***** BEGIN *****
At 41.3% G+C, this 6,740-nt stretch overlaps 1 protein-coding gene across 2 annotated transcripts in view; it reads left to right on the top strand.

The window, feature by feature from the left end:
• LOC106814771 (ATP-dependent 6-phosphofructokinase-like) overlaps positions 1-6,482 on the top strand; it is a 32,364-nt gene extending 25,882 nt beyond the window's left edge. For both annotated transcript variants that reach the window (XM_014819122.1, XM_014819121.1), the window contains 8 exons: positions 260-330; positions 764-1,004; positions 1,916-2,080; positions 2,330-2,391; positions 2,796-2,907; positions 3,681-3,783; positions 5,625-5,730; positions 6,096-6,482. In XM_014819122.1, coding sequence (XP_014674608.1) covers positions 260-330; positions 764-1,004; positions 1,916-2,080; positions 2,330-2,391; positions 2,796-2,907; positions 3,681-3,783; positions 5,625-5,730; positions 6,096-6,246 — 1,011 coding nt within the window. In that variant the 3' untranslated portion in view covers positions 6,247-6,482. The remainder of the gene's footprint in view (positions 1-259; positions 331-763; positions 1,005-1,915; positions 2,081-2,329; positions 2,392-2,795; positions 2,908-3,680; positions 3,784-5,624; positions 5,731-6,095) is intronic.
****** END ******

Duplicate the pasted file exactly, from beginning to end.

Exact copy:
At 41.3% G+C, this 6,740-nt stretch overlaps 1 protein-coding gene across 2 annotated transcripts in view; it reads left to right on the top strand.

The window, feature by feature from the left end:
• LOC106814771 (ATP-dependent 6-phosphofructokinase-like) overlaps positions 1-6,482 on the top strand; it is a 32,364-nt gene extending 25,882 nt beyond the window's left edge. For both annotated transcript variants that reach the window (XM_014819122.1, XM_014819121.1), the window contains 8 exons: positions 260-330; positions 764-1,004; positions 1,916-2,080; positions 2,330-2,391; positions 2,796-2,907; positions 3,681-3,783; positions 5,625-5,730; positions 6,096-6,482. In XM_014819122.1, coding sequence (XP_014674608.1) covers positions 260-330; positions 764-1,004; positions 1,916-2,080; positions 2,330-2,391; positions 2,796-2,907; positions 3,681-3,783; positions 5,625-5,730; positions 6,096-6,246 — 1,011 coding nt within the window. In that variant the 3' untranslated portion in view covers positions 6,247-6,482. The remainder of the gene's footprint in view (positions 1-259; positions 331-763; positions 1,005-1,915; positions 2,081-2,329; positions 2,392-2,795; positions 2,908-3,680; positions 3,784-5,624; positions 5,731-6,095) is intronic.